Melatonin and Synthetic Melatoninergic Agonists in Psychiatric and Age-associated Disorders: Successful and Unsuccessful Approaches

Author(s): Rüdiger Hardeland.

Journal Name: Current Pharmaceutical Design

Volume 22 , Issue 8 , 2016

Abstract:

Melatonin and the following approved or investigational synthetic melatoninergic agonists are compared with regard to half-life, receptor affinity, metabolism and additional properties: TIK-301, piromelatine, GG-012, AH-001, AH-017, agomelatine, ramelteon, GR 196429, MA-2, tasimelteon, UCM765, and UCM924. Apart from restrictions from the respective approvals, theoretical limits of treatment are outlined as they result from chronobiological, genetic, epigenetic, degenerative or toxicological considerations. Melatoninergic agonists have been shown to reliably entrain circadian rhythms, if chronobiological phase response rules are followed. This allows the treatment of dysphased rhythms, circadian rhythm sleep disorders, and forms of depression with an etiology of circadian dysfunction, such as bipolar disorder and seasonal affective disorders. Entrainment and induction of sleep onset requires only short actions, with low doses of immediate-release melatonin likely to be sufficient. However, sleep maintenance is poorly supported by any of the agonists, despite statistically demonstrable effects. The combinations of melatoninergic properties with the inhibition of 5-HT2C receptors, as in agomelatine and TIK-30, may result in moderate direct antidepressive actions. Other limits of a successful treatment can arise from genetic or epigenetic silencing of melatonin receptor genes, perhaps also from imbalances between parallel signaling pathways in receptor mutants, and from neurodegeneration, especially in the suprachiasmatic nucleus. Variants of circadian clock genes cause rhythm deviations that may be corrected by melatoninergic treatment, provided that the spontaneous oscillation period is not beyond the entrainment range. Caveats concerning melatonin’s roles as an immune modulator and in certain pathologies, such as Parkinson’s disease, as well as toxicological considerations for agonists and their metabolites are also addressed.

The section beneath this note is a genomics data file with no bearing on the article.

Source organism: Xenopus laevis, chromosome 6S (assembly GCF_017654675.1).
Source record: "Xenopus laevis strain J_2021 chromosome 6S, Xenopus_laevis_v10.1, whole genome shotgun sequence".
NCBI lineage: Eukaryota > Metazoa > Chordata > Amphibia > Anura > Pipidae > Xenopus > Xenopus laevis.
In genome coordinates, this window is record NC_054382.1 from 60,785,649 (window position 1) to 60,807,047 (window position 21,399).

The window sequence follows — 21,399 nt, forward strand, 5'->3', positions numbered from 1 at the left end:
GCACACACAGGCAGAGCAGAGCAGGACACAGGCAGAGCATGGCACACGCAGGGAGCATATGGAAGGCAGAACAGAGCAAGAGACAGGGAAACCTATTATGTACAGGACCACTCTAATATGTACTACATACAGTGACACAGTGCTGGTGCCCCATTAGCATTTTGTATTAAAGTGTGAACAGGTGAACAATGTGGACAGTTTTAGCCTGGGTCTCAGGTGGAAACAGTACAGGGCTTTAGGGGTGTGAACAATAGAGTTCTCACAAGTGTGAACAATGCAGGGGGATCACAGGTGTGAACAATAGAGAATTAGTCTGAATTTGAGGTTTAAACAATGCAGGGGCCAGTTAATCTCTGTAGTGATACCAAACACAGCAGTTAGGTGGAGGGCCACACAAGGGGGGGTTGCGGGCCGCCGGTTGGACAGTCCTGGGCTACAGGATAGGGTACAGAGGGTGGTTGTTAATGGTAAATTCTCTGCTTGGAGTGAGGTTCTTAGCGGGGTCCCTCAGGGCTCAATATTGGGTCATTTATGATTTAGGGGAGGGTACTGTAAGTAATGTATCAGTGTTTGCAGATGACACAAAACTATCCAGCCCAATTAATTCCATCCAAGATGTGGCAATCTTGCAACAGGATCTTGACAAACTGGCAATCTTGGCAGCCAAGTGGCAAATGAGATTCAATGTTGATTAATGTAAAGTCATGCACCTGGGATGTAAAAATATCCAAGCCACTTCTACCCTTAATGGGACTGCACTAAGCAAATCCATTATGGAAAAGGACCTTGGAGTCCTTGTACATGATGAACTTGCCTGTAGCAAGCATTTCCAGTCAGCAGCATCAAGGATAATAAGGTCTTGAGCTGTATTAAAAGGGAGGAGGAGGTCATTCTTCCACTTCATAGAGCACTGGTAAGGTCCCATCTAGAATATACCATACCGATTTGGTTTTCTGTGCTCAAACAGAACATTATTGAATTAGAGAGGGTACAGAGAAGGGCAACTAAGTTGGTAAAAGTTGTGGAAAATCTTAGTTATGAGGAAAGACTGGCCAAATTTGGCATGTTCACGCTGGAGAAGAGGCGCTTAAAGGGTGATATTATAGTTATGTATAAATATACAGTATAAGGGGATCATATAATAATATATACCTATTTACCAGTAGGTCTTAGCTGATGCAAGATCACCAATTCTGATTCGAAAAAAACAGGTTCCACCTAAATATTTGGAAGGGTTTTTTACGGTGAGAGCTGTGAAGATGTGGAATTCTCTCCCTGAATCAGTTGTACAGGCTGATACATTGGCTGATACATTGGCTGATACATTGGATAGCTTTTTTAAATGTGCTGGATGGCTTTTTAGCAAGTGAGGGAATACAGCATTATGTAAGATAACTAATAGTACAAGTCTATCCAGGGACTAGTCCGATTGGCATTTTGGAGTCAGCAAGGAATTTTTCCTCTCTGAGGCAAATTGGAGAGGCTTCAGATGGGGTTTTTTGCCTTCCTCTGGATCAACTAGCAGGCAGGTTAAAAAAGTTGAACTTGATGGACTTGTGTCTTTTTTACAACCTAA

Keywords: Agomelatine, Alzheimer’s disease, melatonin, Parkinson’s disease, ramelteon, sleep, tasimelteon, TIK-301.

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Article Details

VOLUME: 22
ISSUE: 8
Year: 2016
Page: [1086 - 1101]
Pages: 16
DOI: 10.2174/1381612822666151214125543
Price: $58

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